By Amy Ramage, Founder, MD and Creative Director, Célibataire
The term mentor first appeared in Homer’s The Odyssey, when Odysseus set sail for Troy, leaving his estate to be overseen and cared for by his friend, Mentor. Although the term has evolved to mean something different in today’s business world, the sentiment remains. A mentor is there to provide time and attention, and subtle guidance. A component that I believe is essential to any business of any size, whether female-owned or not. After all, guidance and, in some senses, ‘a sanity check’ can be the missing piece in the puzzle for not only growth but also survival.
Entrepreneurship can be challenging for anyone. From the outset, the journey is littered with uncertainty, and imposter syndrome can easily take centre stage. For me, this was partly attributed to a lack of female visibility and representation across every industry and sector in business. It would be fair to say there’s been a lot of work ensuring that we have more female role models in business – but we could do better.
For businesses to flourish, seeking support from an expert who has sat where you now sit and experienced the array of volatile emotions that come with running a business is essential. I have a business coach, and their guidance has been invaluable in providing an outside perspective and someone to turn to for support and advice when needed. Moreover, it’s been a powerful tool for accountability. In the never-ending to-do list of running a business, it’s easy to let your personal growth and/ or goals take a backseat.
And vice versa, as well as the obvious benefit of supporting another, being a mentor has a powerful impact on your personal growth. It’s absolutely a two-way street. Mentoring helps to develop self-knowledge, perspective, compassion and courage – establishing how much you know and where your own gaps are. This enables you to become a better leader in your own right.
Despite the benefits of mentoring being evident and the opportunity to be mentored being ripe, there are still too many business owners who do not have a mentor. According to Enterprise Nations, a staggering 5.5 million SMEs are yet to participate in mentoring – with 63% of women confirming that they have never had a formal mentor. What’s more, only 9% of female respondents stated ‘they didn’t have much left to learn’ as a reason for not seeking a mentor. The figure for male respondents was 17%.
In some cases, this can be down to fear or hesitancy in sharing information about your business. For many business owners – specifically females I know – there’s a worry that people will judge or criticise what you are doing. For some, they’ve had or know a contemporary who has had a poor experience with a mentor – perhaps not had the support or results they were expecting.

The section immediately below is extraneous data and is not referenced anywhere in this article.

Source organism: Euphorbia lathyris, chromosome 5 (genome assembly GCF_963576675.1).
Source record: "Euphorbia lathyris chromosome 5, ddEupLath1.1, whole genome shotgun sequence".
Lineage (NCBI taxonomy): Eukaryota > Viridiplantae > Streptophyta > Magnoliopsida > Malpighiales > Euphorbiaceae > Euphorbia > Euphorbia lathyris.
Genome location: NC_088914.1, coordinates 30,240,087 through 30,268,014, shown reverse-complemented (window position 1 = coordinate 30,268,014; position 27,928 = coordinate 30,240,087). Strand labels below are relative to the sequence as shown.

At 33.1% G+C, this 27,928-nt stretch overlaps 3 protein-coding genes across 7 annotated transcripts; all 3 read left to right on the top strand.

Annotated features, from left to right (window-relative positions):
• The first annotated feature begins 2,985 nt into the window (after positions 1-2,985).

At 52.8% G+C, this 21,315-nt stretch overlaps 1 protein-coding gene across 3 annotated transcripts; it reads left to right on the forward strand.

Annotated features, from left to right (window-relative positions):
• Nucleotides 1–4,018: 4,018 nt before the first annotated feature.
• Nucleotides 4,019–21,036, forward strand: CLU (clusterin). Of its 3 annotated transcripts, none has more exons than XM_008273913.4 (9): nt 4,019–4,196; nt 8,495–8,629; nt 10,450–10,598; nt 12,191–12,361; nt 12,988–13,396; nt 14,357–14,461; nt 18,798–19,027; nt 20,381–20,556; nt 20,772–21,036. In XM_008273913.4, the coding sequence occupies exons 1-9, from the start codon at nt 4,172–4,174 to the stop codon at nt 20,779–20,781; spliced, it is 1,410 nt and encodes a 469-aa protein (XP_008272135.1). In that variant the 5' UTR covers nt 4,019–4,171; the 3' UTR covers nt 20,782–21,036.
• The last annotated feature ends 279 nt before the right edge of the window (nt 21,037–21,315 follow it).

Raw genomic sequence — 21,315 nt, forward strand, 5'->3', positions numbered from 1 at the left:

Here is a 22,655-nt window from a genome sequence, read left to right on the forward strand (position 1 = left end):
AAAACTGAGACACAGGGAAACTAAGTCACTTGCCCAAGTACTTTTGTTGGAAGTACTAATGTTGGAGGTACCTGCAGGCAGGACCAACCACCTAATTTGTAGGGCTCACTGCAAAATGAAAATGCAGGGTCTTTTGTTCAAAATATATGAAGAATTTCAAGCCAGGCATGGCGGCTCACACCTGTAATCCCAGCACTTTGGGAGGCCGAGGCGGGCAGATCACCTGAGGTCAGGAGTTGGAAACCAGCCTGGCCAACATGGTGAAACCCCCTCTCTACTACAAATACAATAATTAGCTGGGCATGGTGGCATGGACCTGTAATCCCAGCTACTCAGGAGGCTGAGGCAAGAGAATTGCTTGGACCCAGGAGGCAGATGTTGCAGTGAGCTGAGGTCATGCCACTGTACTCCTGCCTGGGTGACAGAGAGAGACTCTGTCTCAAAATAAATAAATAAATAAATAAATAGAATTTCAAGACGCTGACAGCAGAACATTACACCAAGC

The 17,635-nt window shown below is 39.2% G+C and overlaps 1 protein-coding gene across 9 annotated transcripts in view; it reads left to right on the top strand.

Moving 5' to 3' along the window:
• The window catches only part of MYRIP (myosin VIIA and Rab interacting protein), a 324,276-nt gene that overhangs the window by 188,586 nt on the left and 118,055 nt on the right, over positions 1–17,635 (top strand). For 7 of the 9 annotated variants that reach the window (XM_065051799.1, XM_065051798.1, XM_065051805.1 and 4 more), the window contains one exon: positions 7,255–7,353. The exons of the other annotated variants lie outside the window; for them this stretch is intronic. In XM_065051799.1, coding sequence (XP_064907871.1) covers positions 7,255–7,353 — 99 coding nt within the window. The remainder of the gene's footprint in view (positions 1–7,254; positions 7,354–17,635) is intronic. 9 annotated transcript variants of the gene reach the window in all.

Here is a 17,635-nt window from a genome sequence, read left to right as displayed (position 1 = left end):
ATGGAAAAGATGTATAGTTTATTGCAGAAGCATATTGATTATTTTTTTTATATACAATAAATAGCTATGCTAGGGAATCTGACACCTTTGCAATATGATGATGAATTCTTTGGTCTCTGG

For me, mentoring programmes should demonstrate practical results. However, it should be said that how you approach coaching others is wholly personal. Everyone – and the methods they will benefit under – is different, but I prefer a more informal, relationship-led approach. Challenging people is the only way to see what they are capable of. And the best mentor / support you can have – in my experience – is someone that is there to cheer you on and share in the ups and downs along the way.
No one’s business journey is perfect. But often, we need a ‘reality check’ to reaffirm this and a guiding hand to help get us back on the path towards business fulfilment and success. It’s fair to say that social media is partly to blame – LinkedIn and Instagram often project only one highly-glamorised side of the business founder’s tale. The struggles of what’s been fought along the way should be celebrated, too. Hardships, mistakes and failures are where lessons can be learned. Inspiration often comes from knowing that there is always light at the end of the tunnel on those darker days.
There’s a commonly used phrase that I love – and was adopted by the AllBright – ‘We Rise by Lifting Others’. Supporting and championing fellow entrepreneurs – including being a mentor – enables the foundations to be laid for beneficial support systems that enrich all those they touch. It’s proven that mentorship can bring incredible business transformation.
As we enter 2023, I’m hoping the optimistic figures from Enterprise Nation that 82% are considering being mentored and 83% of becoming a mentor themselves over the next five years, come true. This significant behaviour shift will dismantle the self-perceptions currently preventing some business owners from seeking support.
I’m also a huge champion of female business owners being open and proactive when it comes to mentoring. After all, according to the Boston Consulting Group, ‘if women and men participated equally as entrepreneurs, global GDP could rise by approximately 3% to 6%, boosting the global economy by $2.5 trillion to $5 trillion’. Mentoring will not only help us guide the next generation of better business owners, but it will unlock invaluable GDP growth!